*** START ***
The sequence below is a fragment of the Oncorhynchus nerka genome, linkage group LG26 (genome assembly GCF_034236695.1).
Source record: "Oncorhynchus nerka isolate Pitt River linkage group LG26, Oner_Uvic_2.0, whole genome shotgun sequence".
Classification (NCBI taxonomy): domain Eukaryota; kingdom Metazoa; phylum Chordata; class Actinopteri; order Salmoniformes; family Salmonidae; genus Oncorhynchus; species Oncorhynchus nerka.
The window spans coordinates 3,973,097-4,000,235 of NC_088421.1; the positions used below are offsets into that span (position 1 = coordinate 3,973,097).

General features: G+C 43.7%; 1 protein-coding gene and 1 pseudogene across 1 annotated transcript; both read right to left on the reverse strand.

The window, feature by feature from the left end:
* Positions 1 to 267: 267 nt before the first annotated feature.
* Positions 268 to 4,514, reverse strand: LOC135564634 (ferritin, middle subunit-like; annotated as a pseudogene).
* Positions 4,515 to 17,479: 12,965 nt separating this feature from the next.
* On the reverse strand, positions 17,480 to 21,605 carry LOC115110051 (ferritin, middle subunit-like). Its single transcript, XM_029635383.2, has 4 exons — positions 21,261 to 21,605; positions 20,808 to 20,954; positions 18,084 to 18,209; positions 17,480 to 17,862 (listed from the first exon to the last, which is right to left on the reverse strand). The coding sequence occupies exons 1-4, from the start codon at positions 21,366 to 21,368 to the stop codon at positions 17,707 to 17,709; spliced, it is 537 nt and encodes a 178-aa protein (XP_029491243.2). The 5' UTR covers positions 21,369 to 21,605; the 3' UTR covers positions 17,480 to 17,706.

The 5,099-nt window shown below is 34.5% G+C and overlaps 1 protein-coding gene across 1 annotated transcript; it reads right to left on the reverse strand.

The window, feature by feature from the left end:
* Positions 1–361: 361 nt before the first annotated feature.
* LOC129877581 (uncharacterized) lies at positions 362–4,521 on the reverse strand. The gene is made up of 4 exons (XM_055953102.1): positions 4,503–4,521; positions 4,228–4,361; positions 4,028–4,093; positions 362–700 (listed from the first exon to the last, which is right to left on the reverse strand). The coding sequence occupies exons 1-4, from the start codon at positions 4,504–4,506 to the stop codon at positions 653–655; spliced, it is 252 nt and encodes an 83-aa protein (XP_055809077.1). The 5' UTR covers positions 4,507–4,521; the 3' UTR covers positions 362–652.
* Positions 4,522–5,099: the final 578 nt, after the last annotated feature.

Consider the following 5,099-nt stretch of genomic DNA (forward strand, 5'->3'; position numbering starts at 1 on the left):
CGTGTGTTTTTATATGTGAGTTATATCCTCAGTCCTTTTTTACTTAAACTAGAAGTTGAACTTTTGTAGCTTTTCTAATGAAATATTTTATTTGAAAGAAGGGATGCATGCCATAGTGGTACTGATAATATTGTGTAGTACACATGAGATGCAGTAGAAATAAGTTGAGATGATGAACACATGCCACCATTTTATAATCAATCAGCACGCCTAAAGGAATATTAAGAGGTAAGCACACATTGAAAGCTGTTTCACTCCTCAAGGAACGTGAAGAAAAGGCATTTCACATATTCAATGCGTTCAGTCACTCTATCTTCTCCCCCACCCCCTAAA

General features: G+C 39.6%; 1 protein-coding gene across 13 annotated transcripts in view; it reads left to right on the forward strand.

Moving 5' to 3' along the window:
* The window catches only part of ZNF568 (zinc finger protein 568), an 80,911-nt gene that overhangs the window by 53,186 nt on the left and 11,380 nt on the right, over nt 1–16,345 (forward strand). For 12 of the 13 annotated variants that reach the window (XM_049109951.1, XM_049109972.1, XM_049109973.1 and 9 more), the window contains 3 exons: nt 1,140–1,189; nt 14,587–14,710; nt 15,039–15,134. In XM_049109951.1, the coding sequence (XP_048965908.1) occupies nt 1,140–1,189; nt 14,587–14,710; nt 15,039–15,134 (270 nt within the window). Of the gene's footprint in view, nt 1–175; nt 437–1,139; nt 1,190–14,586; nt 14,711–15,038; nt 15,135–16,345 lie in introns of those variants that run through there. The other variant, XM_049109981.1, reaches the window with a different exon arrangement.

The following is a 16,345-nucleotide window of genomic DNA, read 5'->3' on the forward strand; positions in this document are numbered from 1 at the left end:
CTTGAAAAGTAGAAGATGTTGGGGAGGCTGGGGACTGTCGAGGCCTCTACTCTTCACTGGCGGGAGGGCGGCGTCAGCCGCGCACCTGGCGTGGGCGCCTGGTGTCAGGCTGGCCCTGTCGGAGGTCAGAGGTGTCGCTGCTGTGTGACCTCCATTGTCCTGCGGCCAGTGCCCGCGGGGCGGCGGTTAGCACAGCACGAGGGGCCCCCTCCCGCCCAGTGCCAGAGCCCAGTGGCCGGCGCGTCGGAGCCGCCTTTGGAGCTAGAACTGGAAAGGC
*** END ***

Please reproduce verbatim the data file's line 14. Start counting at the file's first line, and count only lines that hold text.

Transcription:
* LOC129877581 (uncharacterized) lies at positions 362–4,521 on the reverse strand. The gene is made up of 4 exons (XM_055953102.1): positions 4,503–4,521; positions 4,228–4,361; positions 4,028–4,093; positions 362–700 (listed from the first exon to the last, which is right to left on the reverse strand). The coding sequence occupies exons 1-4, from the start codon at positions 4,504–4,506 to the stop codon at positions 653–655; spliced, it is 252 nt and encodes an 83-aa protein (XP_055809077.1). The 5' UTR covers positions 4,507–4,521; the 3' UTR covers positions 362–652.